Brand spotlight: Wildfox Couture

wildfox fall 2014

2014 Halloween shop







Wildfox has always been one of  my favorite brands, ever since a local boutique started carrying their dreamy sweaters and teeshirts, and I still regularly browse their fairy-like collections, because they simply make me happy (though I may not be able to afford them all the time).

I was lucky enough to get a shirt that has an image of Luna from Sailor Moon, and anyone who knows me, knows that I have a very soft spot for

image from WF's fall collectioin
image from WF’s fall collectioin

that show, as I’m guessing a lot of girls in their 20’s do. I think I may have had three different moon wands as a kid. One of the first things you’ll notice about Wildfox is the quality of their material and the comfy slouchy fit. Most of their shirts are off-the-shoulder, loose, or distressed in a sort of festival-chic way: my sweatshirt is a size S and it’s still pretty loose on me, which I love. The fabric is extremely soft yet durable. I’ve had this for about two years and it doesn’t look worn at all. Another thing I love about the brand is its color palate of blacks, greys, and soft pink. What I think draws me most to their designs is the whimsical dreaminess applied to casual clothing, how utterly girly they are all, and how intelligent some of the allusions are. I remember a few seasons ago seeing a sweater with “Mrs. Darcy” on it, and I knew that was geared towards all of the book-loving fans of their aesthetic.

As far as their manufacturing practices go, you can read an article here written by Kimberly Gordon, the co-owner and creative director of the brand, detailing why she finds it to be important for shoppers to buy clothing made safely and ethically, and even links to even more info.

When I was younger I shopped at places like Forever 21, now I realize what that company has to sacrifice to keep their prices so low, including low pay for their employees, bad fabrics (in many ways), cheap factories, and the stealing of other people’s creativity and hard work. If you haven’t got the money for designer please consider looking for local brands or vintage, if you regularly shop somewhere cheap check out it’s history and make sure you aren’t supporting something you don’t believe in! — — Kimberly Gordon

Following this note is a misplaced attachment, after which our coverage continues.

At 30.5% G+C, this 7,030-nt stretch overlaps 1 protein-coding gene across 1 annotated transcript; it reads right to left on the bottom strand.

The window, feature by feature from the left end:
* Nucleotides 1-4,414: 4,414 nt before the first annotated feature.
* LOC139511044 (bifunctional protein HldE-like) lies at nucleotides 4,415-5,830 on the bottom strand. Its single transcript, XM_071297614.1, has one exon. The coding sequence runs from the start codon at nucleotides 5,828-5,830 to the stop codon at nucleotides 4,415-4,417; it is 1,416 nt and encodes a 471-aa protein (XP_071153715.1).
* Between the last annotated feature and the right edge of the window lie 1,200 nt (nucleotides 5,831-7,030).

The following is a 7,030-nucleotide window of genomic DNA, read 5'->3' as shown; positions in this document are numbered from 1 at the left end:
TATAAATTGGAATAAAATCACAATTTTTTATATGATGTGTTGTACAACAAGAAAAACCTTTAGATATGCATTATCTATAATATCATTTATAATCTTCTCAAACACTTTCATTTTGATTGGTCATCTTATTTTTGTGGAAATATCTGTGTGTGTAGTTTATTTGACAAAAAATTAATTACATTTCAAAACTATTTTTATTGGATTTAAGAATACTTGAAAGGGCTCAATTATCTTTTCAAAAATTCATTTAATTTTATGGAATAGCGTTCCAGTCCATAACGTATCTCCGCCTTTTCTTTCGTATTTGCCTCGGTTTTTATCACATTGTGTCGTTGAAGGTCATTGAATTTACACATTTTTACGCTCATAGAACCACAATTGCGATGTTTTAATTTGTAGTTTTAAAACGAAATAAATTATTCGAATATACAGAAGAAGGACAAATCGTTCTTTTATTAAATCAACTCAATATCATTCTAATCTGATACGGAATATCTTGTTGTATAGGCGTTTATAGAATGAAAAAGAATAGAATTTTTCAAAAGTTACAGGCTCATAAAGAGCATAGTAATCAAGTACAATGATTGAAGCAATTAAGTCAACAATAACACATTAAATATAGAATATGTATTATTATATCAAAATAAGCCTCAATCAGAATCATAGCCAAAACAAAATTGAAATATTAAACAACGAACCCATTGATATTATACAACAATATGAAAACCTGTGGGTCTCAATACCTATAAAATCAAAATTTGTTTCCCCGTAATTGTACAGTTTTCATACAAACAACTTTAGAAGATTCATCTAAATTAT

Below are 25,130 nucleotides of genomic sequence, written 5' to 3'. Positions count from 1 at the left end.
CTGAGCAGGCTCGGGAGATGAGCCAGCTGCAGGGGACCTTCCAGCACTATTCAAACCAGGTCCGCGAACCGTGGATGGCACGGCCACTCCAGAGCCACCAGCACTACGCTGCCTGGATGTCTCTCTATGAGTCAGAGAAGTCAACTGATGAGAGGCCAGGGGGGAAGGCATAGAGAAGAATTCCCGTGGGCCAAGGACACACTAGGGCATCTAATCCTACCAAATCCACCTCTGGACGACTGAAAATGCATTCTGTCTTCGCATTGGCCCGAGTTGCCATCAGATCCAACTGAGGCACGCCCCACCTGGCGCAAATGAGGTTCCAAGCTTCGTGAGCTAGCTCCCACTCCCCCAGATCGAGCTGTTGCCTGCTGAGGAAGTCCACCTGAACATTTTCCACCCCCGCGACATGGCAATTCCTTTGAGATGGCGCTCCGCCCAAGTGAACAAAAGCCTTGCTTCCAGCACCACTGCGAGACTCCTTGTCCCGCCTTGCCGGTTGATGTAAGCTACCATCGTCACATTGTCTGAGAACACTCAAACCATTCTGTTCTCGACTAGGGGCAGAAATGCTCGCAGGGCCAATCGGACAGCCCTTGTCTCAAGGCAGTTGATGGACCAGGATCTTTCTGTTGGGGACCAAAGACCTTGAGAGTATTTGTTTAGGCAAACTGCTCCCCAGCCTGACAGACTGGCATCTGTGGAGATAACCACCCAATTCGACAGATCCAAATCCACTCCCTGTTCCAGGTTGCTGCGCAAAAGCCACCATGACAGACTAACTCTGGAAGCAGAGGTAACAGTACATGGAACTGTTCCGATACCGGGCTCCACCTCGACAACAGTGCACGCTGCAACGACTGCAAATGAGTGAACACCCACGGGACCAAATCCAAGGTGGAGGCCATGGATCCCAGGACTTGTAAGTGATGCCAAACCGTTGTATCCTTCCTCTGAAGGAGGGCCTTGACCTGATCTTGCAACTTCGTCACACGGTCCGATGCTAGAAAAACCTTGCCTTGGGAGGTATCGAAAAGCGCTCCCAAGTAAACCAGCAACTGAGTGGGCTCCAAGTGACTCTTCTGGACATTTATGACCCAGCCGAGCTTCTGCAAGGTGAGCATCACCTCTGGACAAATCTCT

All of their manufacturing, as far as I can tell, is done in the USA and after going on some teeshirt fabric forums (yes those exist!) it looks like they are sourced from an unknown distributor (not American Apparel, a popular wholesale option). The cotton is 100% combed, meaning it is spun to make all the fibers face the same way, and then goes through a process called “peach finish” which puts the fabric through emery wheels and gives it a velvety soft feel. Nice! (above info was found on Wikipedia, as I am no expert on fabric).

Overall, I love the feel, story, and aesthetic of this brand, and though their pieces are a bit pricey, it’s more than worth it to support a brand whose philosophy I agree with.



  1. Actually they do make clothes in china and a lot of the material they use is cheap…the price is so much because of their elaborate marketing.paying models abd celebrities and popular inheritence brats to wear their clothes because people think of them as gods and would wear any thing they see their”gods” wear. How nuch money is it to mass produce acrylic/cotton blend? $5 ea.

    Liked by 1 person

    1. You don’t need to tell me about upcharging for status a status symbol, ha. It’s interesting, I tried to find the sources where I found my information before and I’m coming up with nothing concrete. What did you find? I’d gladly stop buying from them if their goods are made by exploited workers. In the meantime, I highly recommend Reformation if you haven’t heard of them already. Their company seems to respect both workers and the environment.


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